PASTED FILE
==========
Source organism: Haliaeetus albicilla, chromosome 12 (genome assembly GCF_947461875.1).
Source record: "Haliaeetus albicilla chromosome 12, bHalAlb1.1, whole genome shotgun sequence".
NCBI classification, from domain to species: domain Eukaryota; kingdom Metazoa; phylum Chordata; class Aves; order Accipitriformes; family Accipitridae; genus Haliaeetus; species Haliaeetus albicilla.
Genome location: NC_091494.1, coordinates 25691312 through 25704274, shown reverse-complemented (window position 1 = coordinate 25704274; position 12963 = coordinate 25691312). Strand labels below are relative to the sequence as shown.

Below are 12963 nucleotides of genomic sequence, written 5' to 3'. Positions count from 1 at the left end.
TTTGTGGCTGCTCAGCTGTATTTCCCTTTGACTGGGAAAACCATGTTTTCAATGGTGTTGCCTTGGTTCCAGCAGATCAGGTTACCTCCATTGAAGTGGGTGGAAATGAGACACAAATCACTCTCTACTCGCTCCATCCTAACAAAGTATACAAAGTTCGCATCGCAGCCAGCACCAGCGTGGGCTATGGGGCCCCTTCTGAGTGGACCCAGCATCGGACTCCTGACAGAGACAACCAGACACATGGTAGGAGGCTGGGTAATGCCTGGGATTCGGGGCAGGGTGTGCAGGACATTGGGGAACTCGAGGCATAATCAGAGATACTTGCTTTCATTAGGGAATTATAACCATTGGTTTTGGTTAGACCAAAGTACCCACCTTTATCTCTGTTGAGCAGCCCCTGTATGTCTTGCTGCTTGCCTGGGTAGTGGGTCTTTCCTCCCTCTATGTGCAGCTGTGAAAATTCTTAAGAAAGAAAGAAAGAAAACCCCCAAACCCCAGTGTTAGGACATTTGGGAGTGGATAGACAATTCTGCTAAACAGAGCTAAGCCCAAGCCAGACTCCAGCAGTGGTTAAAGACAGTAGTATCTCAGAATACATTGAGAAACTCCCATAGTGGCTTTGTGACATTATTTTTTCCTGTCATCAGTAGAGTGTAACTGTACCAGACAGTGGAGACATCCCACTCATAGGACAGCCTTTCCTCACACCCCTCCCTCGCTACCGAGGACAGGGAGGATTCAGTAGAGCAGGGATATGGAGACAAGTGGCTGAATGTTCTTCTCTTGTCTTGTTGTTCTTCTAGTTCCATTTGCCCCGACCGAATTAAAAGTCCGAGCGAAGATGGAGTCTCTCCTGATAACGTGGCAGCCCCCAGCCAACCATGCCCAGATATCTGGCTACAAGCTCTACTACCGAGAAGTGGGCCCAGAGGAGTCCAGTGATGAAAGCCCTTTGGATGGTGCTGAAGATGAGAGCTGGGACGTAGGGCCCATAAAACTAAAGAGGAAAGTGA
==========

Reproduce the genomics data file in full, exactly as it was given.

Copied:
Source organism: Haliaeetus albicilla, chromosome 12 (genome assembly GCF_947461875.1).
Source record: "Haliaeetus albicilla chromosome 12, bHalAlb1.1, whole genome shotgun sequence".
NCBI classification, from domain to species: domain Eukaryota; kingdom Metazoa; phylum Chordata; class Aves; order Accipitriformes; family Accipitridae; genus Haliaeetus; species Haliaeetus albicilla.
Genome location: NC_091494.1, coordinates 25691312 through 25704274, shown reverse-complemented (window position 1 = coordinate 25704274; position 12963 = coordinate 25691312). Strand labels below are relative to the sequence as shown.

Below are 12963 nucleotides of genomic sequence, written 5' to 3'. Positions count from 1 at the left end.
TTTGTGGCTGCTCAGCTGTATTTCCCTTTGACTGGGAAAACCATGTTTTCAATGGTGTTGCCTTGGTTCCAGCAGATCAGGTTACCTCCATTGAAGTGGGTGGAAATGAGACACAAATCACTCTCTACTCGCTCCATCCTAACAAAGTATACAAAGTTCGCATCGCAGCCAGCACCAGCGTGGGCTATGGGGCCCCTTCTGAGTGGACCCAGCATCGGACTCCTGACAGAGACAACCAGACACATGGTAGGAGGCTGGGTAATGCCTGGGATTCGGGGCAGGGTGTGCAGGACATTGGGGAACTCGAGGCATAATCAGAGATACTTGCTTTCATTAGGGAATTATAACCATTGGTTTTGGTTAGACCAAAGTACCCACCTTTATCTCTGTTGAGCAGCCCCTGTATGTCTTGCTGCTTGCCTGGGTAGTGGGTCTTTCCTCCCTCTATGTGCAGCTGTGAAAATTCTTAAGAAAGAAAGAAAGAAAACCCCCAAACCCCAGTGTTAGGACATTTGGGAGTGGATAGACAATTCTGCTAAACAGAGCTAAGCCCAAGCCAGACTCCAGCAGTGGTTAAAGACAGTAGTATCTCAGAATACATTGAGAAACTCCCATAGTGGCTTTGTGACATTATTTTTTCCTGTCATCAGTAGAGTGTAACTGTACCAGACAGTGGAGACATCCCACTCATAGGACAGCCTTTCCTCACACCCCTCCCTCGCTACCGAGGACAGGGAGGATTCAGTAGAGCAGGGATATGGAGACAAGTGGCTGAATGTTCTTCTCTTGTCTTGTTGTTCTTCTAGTTCCATTTGCCCCGACCGAATTAAAAGTCCGAGCGAAGATGGAGTCTCTCCTGATAACGTGGCAGCCCCCAGCCAACCATGCCCAGATATCTGGCTACAAGCTCTACTACCGAGAAGTGGGCCCAGAGGAGTCCAGTGATGAAAGCCCTTTGGATGGTGCTGAAGATGAGAGCTGGGACGTAGGGCCCATAAAACTAAAGAGGAAAGTGA